In This Section      Johns Hopkins Diabetes Center on World News 

Remembering Dr. Christopher Saudek

Diabetes Expert and Implantable Insulin Pump Pioneer

Dr. Chris Saudek

Christopher Dyer Saudek, M.D.

Director of the Johns Hopkins Comprehensive Diabetes Center

Christopher Dyer Saudek, M.D., founder and director of the Johns Hopkins Comprehensive Diabetes Center, a pioneer in the development of implantable insulin pumps, and a tireless physician who was ever available to his patients, died October 6 after a battle with metastatic melanoma. He was 68.

A member of the Hopkins faculty for 30 years, Saudek was the Hugh P. McCormick Family Professor of Endocrinology and Metabolism at the Johns Hopkins School of Medicine and a member of the faculty at the Johns Hopkins Bloomberg School of Public Health. For more than 20 years, he was also program director of the Johns Hopkins General Clinical Research Center.

“We have lost one of our giants,” said Edward D. Miller, M.D., dean/CEO of Johns Hopkins Medicine. “He always tried to make things better for patients. I so enjoyed referring patients to him because I knew that he would not only give them great medical care but that his compassion and understanding of the human condition was unsurpassed. Chris was the best that Hopkins had to offer.”

An endocrinologist, Saudek founded the Hopkins Comprehensive Diabetes Center in 1984. A national leader in the field, he served a one-year term as president of the American Diabetes Association in 2001-2002 launching a nationwide educational campaign to raise public awareness about diabetes’ link to heart disease and stroke.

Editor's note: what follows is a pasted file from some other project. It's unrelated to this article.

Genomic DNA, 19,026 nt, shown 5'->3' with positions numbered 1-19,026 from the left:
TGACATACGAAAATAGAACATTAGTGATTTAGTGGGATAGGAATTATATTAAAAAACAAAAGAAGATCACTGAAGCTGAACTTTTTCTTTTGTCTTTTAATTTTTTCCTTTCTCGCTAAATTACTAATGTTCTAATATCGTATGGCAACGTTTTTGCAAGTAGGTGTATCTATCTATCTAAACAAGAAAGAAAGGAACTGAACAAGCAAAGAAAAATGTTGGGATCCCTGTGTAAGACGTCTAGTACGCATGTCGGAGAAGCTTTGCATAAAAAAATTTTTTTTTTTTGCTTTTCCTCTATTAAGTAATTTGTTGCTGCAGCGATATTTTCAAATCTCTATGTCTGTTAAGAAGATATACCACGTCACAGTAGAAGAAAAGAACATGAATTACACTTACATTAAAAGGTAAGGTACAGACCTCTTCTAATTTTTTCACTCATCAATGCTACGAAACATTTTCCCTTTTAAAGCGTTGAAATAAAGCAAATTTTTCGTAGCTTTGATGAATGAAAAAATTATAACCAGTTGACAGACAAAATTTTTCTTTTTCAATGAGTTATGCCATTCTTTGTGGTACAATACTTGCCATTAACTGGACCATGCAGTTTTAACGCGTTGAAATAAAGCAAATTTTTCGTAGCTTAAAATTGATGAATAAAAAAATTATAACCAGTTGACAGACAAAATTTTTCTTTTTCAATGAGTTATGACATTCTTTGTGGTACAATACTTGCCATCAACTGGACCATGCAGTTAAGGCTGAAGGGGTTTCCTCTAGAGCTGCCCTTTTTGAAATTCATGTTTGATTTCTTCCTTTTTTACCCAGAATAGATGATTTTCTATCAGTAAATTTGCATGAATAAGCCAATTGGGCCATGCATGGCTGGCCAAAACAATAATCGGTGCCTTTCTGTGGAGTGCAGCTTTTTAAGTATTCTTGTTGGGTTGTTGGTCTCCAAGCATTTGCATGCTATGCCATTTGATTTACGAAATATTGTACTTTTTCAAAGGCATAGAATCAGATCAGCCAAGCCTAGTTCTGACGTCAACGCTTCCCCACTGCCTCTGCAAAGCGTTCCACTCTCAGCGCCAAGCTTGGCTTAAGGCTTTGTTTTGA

Also during the 1980s, Saudek implanted one of the first internal insulin pumps in a patient. The diabetic patients who had the early pumps implanted swore they changed their lives. Although this device was never approved by the FDA, Saudek’s research laid the groundwork for other exciting advances in the field.

In 2007, Saudek’s passion took him to the South Caribbean island nation of Trinidad and Tobago, where he was the driving force behind a Johns Hopkins initiative designed to teach medical professionals in that country — where an estimated 20 percent of the population has diabetes — how to improve care for diabetes patients and better spot potential complications early enough to do something about them. The success of that program has led Hopkins officials to explore expanding it to other nations.

Saudek is survived by Susan, his wife of 44 years, their four children and nine grandchildren. If you would like to make a donation to the Dr. Christopher Saudek Memorial fund, the address is 601 N Caroline Street, Room 2006, Baltimore, MD 21287.  You can also make a donation here.